The general framework is composed of three tasks: temporal structure extraction, meta-data generation and Probabilistic prediction.
Figure 18.1: General framework
The first task "temporal structure extraction" collects temporal data and structures from video bases. The temporal structure of a video document induces its partitioning into basic parts that are defined at four different levels.
Frame level: A frame is the low-level unit of composition. There is insignificant temporal structure at this level.
Shot-level: A shot is a sequence of frames acquired through a continuous camera recording. The partitioning of the video into shots generally does not refer to any semantic analysis. It is the first event of temporal structure.
Scene-level: A scene is a sequence of shots having a common semantic significance. Our approach considers this level as a unit of exploration.
Video-level: The video level represents the whole document.
The first key-level that includes temporal structure is the shot-level, and specific operations (cut, dissolve and wipe) characterize shot boundaries. Cut is a formal boundary between contiguous shots. This generally implies a peak in the difference between color or motion histograms corresponding to the two frames surrounding the cut. Cut detection may therefore simply consist in detecting such peaks. Adding any form of temporal smoothing will also improve the robustness of the detection process. Dissolve is a fuzzy boundary between contiguous shots. The content of last images of the first shot continuously overlaps the first images of the second shot. The major issue here is to distinguish between dissolve effects and changes induced by global motion. Fade-in and fade-out effects are special cases of dissolve transitions where the first or the second scene, respectively, is a dark frame . Wipe is another fuzzy boundary between contiguous shots. The images of the second shot continuously cover or push out of the display of the first shot.
While shot extraction, through cut detection, is relatively easy due to the abrupt nature of transitions, dissolves and wipes are more difficult to detect. Some efficient solutions (, , ) exploit the compressed structure of MPEG files, based on global motion estimation and segmentation. Dissolve effects at high scale consider elaborated operations such as mosaics and whirls. However, depending on the particular type of frame mixing technique, dissolve detectors may be misled by the apparent motion induced by such effects. We are not aware of any technique specialized in detecting elaborated gradual effects.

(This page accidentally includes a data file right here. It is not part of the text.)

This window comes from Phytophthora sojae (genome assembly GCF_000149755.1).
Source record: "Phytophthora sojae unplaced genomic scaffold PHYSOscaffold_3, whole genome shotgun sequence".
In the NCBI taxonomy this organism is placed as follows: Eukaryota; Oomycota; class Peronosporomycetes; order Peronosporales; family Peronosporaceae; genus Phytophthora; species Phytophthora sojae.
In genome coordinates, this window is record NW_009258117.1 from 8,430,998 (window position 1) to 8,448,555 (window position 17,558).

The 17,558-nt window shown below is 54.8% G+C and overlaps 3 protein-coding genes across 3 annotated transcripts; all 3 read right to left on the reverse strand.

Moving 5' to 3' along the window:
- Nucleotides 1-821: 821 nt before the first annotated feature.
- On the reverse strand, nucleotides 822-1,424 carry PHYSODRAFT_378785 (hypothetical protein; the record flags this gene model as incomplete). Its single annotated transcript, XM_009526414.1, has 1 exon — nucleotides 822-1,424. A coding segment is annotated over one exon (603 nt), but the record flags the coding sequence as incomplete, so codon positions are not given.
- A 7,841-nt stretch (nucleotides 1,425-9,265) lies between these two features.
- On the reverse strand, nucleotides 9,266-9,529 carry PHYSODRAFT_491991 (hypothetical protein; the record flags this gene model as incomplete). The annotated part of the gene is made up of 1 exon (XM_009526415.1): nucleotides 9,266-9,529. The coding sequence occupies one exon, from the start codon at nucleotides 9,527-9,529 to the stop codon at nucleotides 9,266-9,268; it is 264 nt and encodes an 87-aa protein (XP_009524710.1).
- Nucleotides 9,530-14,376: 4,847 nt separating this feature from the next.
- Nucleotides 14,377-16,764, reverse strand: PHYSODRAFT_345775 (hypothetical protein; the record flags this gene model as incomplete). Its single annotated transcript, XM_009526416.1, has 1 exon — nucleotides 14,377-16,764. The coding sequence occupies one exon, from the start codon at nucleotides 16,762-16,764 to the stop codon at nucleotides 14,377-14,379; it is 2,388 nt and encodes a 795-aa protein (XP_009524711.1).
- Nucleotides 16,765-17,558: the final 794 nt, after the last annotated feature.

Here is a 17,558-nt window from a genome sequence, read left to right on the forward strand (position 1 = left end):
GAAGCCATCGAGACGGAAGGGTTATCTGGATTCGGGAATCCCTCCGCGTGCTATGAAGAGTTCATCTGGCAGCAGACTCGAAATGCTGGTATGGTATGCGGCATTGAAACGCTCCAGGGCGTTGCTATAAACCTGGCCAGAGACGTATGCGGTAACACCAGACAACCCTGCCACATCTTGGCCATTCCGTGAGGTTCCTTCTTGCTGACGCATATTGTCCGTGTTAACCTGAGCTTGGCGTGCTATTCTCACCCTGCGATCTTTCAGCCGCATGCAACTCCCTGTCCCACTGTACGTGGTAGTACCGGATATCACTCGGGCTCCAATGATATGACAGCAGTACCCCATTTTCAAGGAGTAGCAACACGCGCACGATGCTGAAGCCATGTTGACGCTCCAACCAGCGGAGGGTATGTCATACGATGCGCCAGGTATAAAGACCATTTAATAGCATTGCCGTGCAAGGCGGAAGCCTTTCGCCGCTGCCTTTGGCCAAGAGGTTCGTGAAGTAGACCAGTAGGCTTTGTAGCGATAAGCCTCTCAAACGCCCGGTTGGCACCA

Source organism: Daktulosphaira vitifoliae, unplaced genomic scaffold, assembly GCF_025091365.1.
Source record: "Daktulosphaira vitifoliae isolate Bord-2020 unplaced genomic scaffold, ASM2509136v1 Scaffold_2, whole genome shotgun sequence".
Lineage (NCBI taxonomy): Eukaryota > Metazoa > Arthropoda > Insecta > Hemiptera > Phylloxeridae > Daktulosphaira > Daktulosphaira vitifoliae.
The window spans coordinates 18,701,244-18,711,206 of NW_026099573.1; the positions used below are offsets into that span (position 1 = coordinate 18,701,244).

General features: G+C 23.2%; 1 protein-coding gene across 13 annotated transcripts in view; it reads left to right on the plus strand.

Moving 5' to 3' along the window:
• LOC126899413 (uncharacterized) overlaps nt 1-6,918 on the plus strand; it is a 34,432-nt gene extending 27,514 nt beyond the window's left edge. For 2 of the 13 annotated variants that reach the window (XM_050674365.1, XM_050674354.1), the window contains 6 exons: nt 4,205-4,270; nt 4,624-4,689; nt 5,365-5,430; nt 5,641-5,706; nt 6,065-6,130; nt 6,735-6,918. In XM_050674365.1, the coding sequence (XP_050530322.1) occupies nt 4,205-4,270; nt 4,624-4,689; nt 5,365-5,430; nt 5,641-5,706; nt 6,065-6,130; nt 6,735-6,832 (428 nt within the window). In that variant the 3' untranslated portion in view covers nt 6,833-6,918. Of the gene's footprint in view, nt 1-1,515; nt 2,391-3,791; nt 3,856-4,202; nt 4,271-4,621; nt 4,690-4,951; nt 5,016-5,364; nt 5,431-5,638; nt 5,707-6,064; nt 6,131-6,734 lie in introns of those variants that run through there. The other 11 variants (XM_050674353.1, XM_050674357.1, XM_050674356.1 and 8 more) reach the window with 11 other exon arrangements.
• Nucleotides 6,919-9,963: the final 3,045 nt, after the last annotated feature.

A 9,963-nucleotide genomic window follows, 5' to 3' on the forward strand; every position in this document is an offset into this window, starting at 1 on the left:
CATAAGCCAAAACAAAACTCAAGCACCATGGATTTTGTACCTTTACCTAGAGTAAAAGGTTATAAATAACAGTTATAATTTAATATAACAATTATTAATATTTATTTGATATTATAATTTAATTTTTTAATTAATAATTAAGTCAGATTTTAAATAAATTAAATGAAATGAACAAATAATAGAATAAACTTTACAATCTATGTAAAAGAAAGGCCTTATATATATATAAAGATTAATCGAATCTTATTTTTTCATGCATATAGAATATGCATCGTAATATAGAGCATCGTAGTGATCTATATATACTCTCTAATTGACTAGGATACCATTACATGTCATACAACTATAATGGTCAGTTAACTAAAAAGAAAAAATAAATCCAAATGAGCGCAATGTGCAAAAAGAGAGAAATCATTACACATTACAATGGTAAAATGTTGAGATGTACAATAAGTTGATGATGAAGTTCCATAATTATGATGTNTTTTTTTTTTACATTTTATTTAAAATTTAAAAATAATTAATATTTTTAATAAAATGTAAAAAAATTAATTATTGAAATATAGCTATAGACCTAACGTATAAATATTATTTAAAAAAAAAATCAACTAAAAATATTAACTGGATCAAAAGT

A deep understanding of the contents of the shots defines a scene. Automated scene annotation relies on a high-level clustering of shots where the indexing data derived from shots composes feature vectors. Depending on the video, the segmentation of shots may lead to a small and manageable set of objects (shot representations). In this case, a human operator can reliably solve the definition of scenes. It is important to note that a shot segmentation performed by a human operator may not be fully reliable, because this task is tedious and calls for a constant concentration. The development of semi-automated segmentation and annotation tools is therefore important in this context . In our framework, the system extracts semi-automatically the scenes that represent Markov states.
The second task is "meta-data generation." The end of video temporal segmentation triggers this task. The objective is to support quick reference .
The content of the meta-data varies, depending on the application towards which the video base is oriented. For generic video documents, this data generally includes video scenes and shots boundaries along with some characteristic and visual representation.
One common representation is the choice of one or more key frames within the shot or the scene. The assumptions of the temporal segmentation means normally consistency of all frames within a basic shot. Therefore, the system may derive heuristics for choosing one or more key-frames. The simplest relies on the global position of the frames within the shot. The system may also use some other characteristics such as the corresponding audio stream, for efficient key frame detection  . Video micro-segmentation  refers to the process of re-segmenting the shots with respect to some heuristics reflecting a comprehension of the video content.
The third task "Probabilistic prediction" is composed of four major actions. The first one is Markov model, which consists of a sparse matrix, with a suitable low-level representation, of state transition probabilities, and the initial state probability vector. The second one is user access memory. All user's requests are temporarily saved into the user memory, and flushed once a minimum sample threshold is exceeded, or the session times out. The system assigns to each user a separate memory, and the sequence of user requests temporarily saved in the memory. The third one is an up-date action. This action updates the Markov model with available user path trace. The system typically updates the Markov model, by smoothing the current count matrix with the counts derived from the additional path sequences available. The fourth one is exploration path generator. Given a start scene identifier, the system outputs a sequence of states. The output predicts a chain of scenes the user may follow.